In Memory

Kris Halgedahl VIEW PROFILE

Kris Halgedahl

Kristin Halgedahl

AUGUST 28, 1950 – FEBRUARY 21, 2018

Obituary of Kristin Halgedahl

Kristin Halgedahl, writer, photographer, and cellist, whose work in area schools endeared her to many students in Traverse City, died unexpectedly in her home the week of February 11, 2018. Kris’s Kansas upbringing was enriched by summers in Michigan, the result of her father’s long association with the National Music Camp, Interlochen. The north woods touched her early on, and though she had chosen work environments in warmer climates for the bulk of her career, in 2013 she found herself driving east from northern California toward a new home in Michigan. 

The cello was a vital part of Kristin’s life from junior high school forward, and wherever she settled music was primary. She began her professional career as a jobbing cellist in Ontario, Canada, followed that by contributing her uniquely rich sound to the Tucson Symphony, and after moving to northern California enjoyed a long association with the Loveland Violin Shop, concomitantly subbing in several area orchestras and maintaining one of the wine county’s most sought-after wedding quartets. Once in Traverse, Kris quickly established a private studio and began to work in the public schools as a consultant, later joining the staff at Marshall Music. In addition to her broad range of competencies, she possessed an unusual knack for fitting instruments to youngsters. Her humor, patience, and unique countenance all affirmed the sincerity with which she met each child. Never was a person more delighted to see a youngster’s smile at the wonder of making that first sound. Kris was a cellist, yes, but an encouraging spirit first, last, and always.

Her energy for her other interests was substantial, leading first to a job on the staff of the University of Arizona’s Writing Skills Improvement Program. There, for a decade, Kris helped minority students express themselves more clearly on paper: more efficiently, more effectively, and even creatively. Ultimately, she combined those skills with a keen eye for framing a photograph and her passion for local produce in her blog Four Eyes Forum (<>), a celebration of good food, photography, and literature. The site continues (for the moment without updates) online, and provides a fitting legacy for her love of beauty in all forms.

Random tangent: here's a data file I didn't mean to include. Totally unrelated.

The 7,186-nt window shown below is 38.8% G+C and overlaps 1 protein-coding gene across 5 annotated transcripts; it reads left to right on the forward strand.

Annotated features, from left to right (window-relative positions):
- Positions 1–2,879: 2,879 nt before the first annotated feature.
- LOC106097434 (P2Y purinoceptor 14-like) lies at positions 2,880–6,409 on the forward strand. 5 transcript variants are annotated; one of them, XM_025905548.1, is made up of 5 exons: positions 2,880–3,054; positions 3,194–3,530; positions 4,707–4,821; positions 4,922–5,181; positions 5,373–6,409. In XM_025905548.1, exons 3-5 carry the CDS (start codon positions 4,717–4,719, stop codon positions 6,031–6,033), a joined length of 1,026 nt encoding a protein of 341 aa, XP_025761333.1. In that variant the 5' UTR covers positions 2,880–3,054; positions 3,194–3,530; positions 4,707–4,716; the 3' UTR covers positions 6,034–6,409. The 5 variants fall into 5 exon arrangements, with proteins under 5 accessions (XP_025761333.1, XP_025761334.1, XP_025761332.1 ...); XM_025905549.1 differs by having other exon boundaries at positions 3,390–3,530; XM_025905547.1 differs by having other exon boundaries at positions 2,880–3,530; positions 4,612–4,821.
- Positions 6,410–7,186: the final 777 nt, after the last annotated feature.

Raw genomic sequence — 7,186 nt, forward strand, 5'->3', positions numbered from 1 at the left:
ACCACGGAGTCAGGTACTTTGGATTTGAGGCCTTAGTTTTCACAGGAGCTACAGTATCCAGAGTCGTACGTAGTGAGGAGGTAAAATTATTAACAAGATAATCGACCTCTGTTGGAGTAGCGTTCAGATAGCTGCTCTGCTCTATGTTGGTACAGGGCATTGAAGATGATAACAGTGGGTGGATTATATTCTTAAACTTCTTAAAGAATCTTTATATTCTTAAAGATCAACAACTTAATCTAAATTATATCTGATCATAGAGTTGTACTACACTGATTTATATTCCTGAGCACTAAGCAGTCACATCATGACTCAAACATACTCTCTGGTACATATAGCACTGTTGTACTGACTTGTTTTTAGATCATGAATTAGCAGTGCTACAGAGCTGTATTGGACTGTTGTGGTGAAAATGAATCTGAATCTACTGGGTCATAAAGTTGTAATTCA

The fruits of Kristin Halgedahl’s life align themselves with that compass bearing held most closely in literature by the American transcendentalists. Thoreau was her favorite, and she often recited his famous line from Walden’s second chapter: “I went to the woods because I wished to live deliberately, to front only the essential facts of life and see if I could not learn what it had to teach, and not, when I came to die, discover that I had not lived.” Kris found her Walden in northern Michigan. She’d always known it was there. Her move to the woods was as rational and profound as Thoreau’s journey on Walden pond, and for the last five years of her life she lived “deliberately.”

A celebration of Kristin’s life will be held in the Traverse area this summer. Details will be published as they emerge. Plans are being made for a memorial fund in her name, as well. She is survived by her brother Frederick Halgedahl, of Reinbeck, IA.

  Post Comment

03/17/18 11:54 AM #1    

Janie Ayers (Parr)

Kris and I bacame friends in 5th grade at Lowell. I was so darn envious of her pink Schwinn bicycle!!! I remember she had an imaginary friend, too. Don’t recall her name! We had fun growing up. Sort of lost track during college, but always fun seeing her at class reunions. We had lunch together when we were in Napa in 2012. Such fun reminiscing, and laughing. As we left the restaurant, Kris took photos of patron’s plates of food...never missing a beat. I last talked with her the day after super bowl of this year. She knew her football, and we had a great conversation. She was totally jazzed about planning the music for our reunion in September. She wanted so badly to stay away from 50’s-60’s music, and to go with jazz for the evening. “That was then, and this is now,” were her words. She wanted to know the itinerary, so he could plan her selections accordingly. She was also suggesting that we have a teacher memorial of some sort, which has never been done before. Kris was a free spirit, a talented musician, and a good friend. I was in total shock when I learned of her death.  RIP friend!

  Post Comment


Click here to see Kris' last Profile entry.